Louisiana Department of Wildlife and Fisheries (LDWF) personnel rescued an orphaned male black bear cub in St. Mary Parish on Nov. 14 and transported the cub on Nov. 21 to the Appalachian Bear Rescue (ABR) Center in Tennessee for rehabilitation prior to return to the wild.
Arlen Carter, of Franklin, observed the cub in his hunting area while in a deer stand overlooking a food plot at 8:15 a.m.
"I watched the cub and waited for his mother to arrive," Carter said. "After 30 minutes, I came to the conclusion that the cub was alone and called LDWF authorities."
Carter said that he has hunted this same area for the last four years and has seen quite a few bears, some coming within yards of his deer stand.
"Situations like this are extremely rare and hunters should not assume bear cubs seen without a female nearby are orphans," said LDWF Wildlife Biologist Maria Davidson. "This cub was very small, undernourished and near starvation, which prompted the decision to capture him. Had he been in good health, he would have been left in the area."
Wildlife Management Area (WMA) Technician Tim Marcentel from LDWF's New Iberia office, along with student worker Brent Castille and WMA Technician Guy Patout, retrieved the cub. According to Davidson, the cub had been trying to subsist on sugar cane stubble left in a harvested field. The cub weighed 15 pounds when caught, well outside the 30-to-50-pound range a 10-to-11-month- old bear should reach. All cubs are born in January or February each year.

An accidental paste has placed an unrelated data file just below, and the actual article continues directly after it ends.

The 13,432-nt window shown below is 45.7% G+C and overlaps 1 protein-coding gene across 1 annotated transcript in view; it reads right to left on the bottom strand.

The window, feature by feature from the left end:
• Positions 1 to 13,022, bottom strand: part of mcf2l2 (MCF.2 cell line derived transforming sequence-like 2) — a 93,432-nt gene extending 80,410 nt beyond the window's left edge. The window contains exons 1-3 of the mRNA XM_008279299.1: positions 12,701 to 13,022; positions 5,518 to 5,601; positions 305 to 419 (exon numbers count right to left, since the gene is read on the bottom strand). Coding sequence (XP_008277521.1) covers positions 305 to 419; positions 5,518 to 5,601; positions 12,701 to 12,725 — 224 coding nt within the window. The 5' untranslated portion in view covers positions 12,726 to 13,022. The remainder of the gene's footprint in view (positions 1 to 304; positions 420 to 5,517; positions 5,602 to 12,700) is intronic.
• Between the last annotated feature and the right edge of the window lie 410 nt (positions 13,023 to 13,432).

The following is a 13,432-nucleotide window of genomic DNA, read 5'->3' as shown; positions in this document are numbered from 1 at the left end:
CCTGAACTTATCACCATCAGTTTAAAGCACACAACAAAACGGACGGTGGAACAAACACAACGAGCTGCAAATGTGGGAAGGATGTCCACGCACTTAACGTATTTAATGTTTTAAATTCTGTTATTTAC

Following the capture, the young bear was then transported to Baton Rouge, given emergency care and nourishment and then transferred to the ABR Center.
According to ABR's Web site at www.appalacianbearrescue.org, the cub will be placed on commercial formula along with natural wild foods gathered by local volunteers. It will be housed with other cubs for comfort and companionship with minimum human contact. Prior to release into the wild, the cub will live in a one-acre bear enclosure with hardwood trees, natural dens and man-made streams and water sources. In the enclosure, the cub will not see humans or receive human contact unless medical attention is required. Cubs will forage for randomly placed food within the enclosure.
Each cub must grow to at least 60 pounds in weight and exhibit normal foraging behavior, while interacting and vocalizing with other cubs and demonstrating climbing skills, before being released into the wild. Normal wild bear behavior can also be verified if a cub spends its days above ground in a tree and on the ground at night looking for food.
ABR has released 78 bears back into the wild without any being reported as a nuisance by the public. Their goal is to make sure bears are wary of humans.
Davidson hopes this cub will be ready to return to Louisiana by the spring of 2007 for release in north Louisiana where bear densities are lower.
For more information, contact Maria Davidson at 225-765-2385 or email@example.com.